The Department of Mechanical and Industrial Engineering is saddened to announce the passing of Professor Emeritus James (Jim) Fennell Keffer in Toronto on September 29, 2023. A distinguished professor, researcher, teacher and administrator at U of T, Professor Emeritus Keffer made lasting innovations in fluid mechanics and heightened the international research profile of the University of Toronto during his remarkable career.
Born in 1933, Jim pursued his undergraduate mechanical engineering studies at U of T. Maintaining an honours standing while playing football for the Varsity Blues, Jim was also a member of the U of T Hall of Fame team that won the Yates Cup in 1954. After graduating in 1956, Jim joined the research division of Canadian General Electric, which led to his return to U of T for graduate studies. Advised by Professor Doug Baines, Jim obtained his PhD in mechanical engineering in 1962 and then spent two years as a postdoctoral fellow at the Cavendish Laboratory at Cambridge. On his return to Canada, he joined U of T’s Department of Mechanical Engineering as an Assistant Professor.
Jim’s lifetime of research advanced understanding of fluid mechanics with emphasis on two fundamental shear flows: the wake and the jet. He used novel experimental techniques to investigate these basic flows, which are relevant to environmental problems such as pollutant dispersion, smokestack dispersion, and climate effects. Jim and his students developed rigorous theoretical analyses to support their experimental data and to evaluate their validity and limitations, an important contribution to computer models.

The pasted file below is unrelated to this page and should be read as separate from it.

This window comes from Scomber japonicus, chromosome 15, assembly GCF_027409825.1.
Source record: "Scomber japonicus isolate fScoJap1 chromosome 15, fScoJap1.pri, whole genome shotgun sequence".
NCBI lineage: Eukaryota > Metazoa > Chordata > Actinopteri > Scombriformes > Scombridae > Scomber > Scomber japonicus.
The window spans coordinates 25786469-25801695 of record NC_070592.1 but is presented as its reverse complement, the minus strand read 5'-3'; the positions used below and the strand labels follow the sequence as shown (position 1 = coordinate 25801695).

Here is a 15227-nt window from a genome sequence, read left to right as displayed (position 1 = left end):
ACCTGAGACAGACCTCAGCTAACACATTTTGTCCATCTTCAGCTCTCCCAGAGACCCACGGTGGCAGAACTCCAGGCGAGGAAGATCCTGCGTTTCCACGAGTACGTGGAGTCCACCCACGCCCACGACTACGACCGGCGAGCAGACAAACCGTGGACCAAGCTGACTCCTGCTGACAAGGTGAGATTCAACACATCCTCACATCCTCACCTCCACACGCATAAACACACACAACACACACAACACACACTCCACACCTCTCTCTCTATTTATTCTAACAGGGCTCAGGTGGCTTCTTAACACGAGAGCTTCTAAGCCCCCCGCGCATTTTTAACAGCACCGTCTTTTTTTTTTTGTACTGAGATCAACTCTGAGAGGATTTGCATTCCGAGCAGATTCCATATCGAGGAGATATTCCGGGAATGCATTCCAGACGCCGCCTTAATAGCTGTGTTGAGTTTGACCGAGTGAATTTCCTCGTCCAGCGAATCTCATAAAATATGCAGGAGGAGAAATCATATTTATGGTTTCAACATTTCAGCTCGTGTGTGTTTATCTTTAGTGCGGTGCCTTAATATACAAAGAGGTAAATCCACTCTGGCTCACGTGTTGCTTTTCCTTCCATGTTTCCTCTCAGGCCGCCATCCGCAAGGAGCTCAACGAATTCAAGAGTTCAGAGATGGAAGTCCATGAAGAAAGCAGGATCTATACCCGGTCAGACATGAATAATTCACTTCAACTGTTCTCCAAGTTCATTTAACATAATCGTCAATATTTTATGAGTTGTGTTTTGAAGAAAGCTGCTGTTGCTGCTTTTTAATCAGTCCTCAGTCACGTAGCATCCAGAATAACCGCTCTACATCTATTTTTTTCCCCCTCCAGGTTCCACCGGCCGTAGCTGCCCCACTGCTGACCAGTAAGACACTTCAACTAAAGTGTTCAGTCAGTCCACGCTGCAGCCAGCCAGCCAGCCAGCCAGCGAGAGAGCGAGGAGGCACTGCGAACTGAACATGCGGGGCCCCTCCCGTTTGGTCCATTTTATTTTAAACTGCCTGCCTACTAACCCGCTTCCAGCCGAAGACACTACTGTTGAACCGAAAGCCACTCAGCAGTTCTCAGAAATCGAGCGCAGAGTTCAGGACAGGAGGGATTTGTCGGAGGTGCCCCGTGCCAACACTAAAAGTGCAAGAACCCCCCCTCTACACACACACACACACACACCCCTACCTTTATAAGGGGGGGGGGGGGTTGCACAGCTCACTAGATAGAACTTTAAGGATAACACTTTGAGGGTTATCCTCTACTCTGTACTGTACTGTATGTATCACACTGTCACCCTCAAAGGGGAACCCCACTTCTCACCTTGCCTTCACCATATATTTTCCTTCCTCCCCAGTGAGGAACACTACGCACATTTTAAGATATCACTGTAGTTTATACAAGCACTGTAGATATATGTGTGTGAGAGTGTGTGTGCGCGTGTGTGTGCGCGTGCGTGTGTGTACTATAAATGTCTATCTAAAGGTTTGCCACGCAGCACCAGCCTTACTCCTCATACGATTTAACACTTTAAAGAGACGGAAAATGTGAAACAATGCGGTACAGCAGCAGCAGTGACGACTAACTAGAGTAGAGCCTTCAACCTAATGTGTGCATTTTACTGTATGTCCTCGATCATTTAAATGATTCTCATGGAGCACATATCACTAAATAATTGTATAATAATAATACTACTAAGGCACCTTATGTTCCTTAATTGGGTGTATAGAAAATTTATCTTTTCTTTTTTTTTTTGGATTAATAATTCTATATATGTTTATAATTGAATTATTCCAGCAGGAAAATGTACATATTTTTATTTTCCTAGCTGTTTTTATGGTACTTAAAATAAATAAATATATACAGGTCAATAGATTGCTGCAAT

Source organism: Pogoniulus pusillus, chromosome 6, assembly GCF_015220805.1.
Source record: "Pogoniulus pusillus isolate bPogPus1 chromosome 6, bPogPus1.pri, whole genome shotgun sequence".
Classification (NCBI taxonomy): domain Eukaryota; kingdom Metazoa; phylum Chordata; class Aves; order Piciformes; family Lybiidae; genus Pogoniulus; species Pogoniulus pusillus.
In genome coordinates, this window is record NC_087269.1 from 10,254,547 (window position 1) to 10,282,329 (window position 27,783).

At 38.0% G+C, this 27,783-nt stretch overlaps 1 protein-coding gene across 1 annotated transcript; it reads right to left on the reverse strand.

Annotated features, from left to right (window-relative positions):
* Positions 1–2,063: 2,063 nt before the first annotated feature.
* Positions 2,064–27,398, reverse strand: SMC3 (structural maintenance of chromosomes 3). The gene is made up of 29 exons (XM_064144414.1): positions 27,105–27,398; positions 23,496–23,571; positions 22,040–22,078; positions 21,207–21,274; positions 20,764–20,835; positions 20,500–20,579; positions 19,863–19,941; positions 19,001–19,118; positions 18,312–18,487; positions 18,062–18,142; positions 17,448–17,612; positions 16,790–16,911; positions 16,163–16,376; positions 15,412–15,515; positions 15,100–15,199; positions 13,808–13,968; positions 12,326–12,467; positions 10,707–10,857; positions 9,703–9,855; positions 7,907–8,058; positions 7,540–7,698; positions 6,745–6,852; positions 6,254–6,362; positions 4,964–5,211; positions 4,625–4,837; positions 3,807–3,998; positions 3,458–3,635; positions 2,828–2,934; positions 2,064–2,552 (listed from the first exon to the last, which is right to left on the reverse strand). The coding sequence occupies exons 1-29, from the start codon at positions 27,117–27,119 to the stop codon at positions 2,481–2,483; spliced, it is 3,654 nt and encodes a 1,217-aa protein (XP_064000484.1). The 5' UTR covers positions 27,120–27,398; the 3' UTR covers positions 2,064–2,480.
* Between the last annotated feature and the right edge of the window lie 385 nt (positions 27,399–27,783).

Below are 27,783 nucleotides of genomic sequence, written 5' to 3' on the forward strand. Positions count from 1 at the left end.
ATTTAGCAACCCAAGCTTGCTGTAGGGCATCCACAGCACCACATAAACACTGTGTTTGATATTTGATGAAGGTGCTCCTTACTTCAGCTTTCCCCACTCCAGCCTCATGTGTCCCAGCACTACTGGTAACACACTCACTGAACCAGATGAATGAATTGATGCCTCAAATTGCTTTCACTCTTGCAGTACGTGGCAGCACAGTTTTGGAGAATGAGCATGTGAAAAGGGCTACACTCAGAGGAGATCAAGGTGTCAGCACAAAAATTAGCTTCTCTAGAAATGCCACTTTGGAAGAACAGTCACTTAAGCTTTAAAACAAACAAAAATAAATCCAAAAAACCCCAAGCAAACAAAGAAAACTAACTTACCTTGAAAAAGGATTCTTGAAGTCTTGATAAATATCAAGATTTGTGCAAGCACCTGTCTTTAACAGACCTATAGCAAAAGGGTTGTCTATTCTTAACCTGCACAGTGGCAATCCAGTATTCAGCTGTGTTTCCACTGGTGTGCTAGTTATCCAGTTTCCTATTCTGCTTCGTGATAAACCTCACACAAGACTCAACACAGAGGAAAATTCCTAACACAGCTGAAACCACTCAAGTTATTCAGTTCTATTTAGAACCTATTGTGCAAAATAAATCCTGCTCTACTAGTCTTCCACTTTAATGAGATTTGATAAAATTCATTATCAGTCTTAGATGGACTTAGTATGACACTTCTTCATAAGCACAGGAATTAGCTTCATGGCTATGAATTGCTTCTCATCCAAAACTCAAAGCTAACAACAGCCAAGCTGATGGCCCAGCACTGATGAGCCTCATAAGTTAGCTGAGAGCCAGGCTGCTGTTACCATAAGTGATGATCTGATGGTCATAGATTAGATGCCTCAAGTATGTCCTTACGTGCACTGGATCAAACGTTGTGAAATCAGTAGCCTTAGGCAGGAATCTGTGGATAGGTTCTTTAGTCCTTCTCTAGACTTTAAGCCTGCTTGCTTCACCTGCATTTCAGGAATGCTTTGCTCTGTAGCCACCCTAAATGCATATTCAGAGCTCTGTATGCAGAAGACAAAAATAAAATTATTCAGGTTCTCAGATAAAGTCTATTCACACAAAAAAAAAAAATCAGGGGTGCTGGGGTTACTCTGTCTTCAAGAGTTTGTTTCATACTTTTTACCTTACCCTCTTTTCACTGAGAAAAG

Jim had a keen ability to recognize and plan for the future. Through his efforts, he helped the department and university acquire a unique wind tunnel in the 1970s that remains in use to this day. This facility allowed him to perform sophisticated measurements for the first time and contributed to his widely-cited and highly respected work. The quality and significance of his research brought many interested students to his lab. Those under his supervision graduated to become university professors and global industry leaders who continue to contribute to turbulence measurement and analysis.
Jim’s roles at U of T extended far beyond the classroom and his lab, as he undertook several administrative positions. He served as the Director of Graduate Studies for Mechanical Engineering, which led to appointments as the Associate Dean at the School of Graduate Studies, and later as Vice-Provost, Professional Faculties. Before retirement, Jim’s final appointment was as Vice-President, Research and International Relations. In this role, he firmly established a professional service orientation within the portfolio, made major organizational innovations that his successors have built on to increase U of T’s international research profile; and brought the first Cray supercomputer to the campus.
Jim formally retired from U of T in 1999, but continued to pursue research and graduate teaching in the following few years.
For more information about Professor Emeritus Jim Keffer and his family please see: https://www.legacy.com/ca/obituaries/theglobeandmail/name/james-keffer-obituary?id=53244726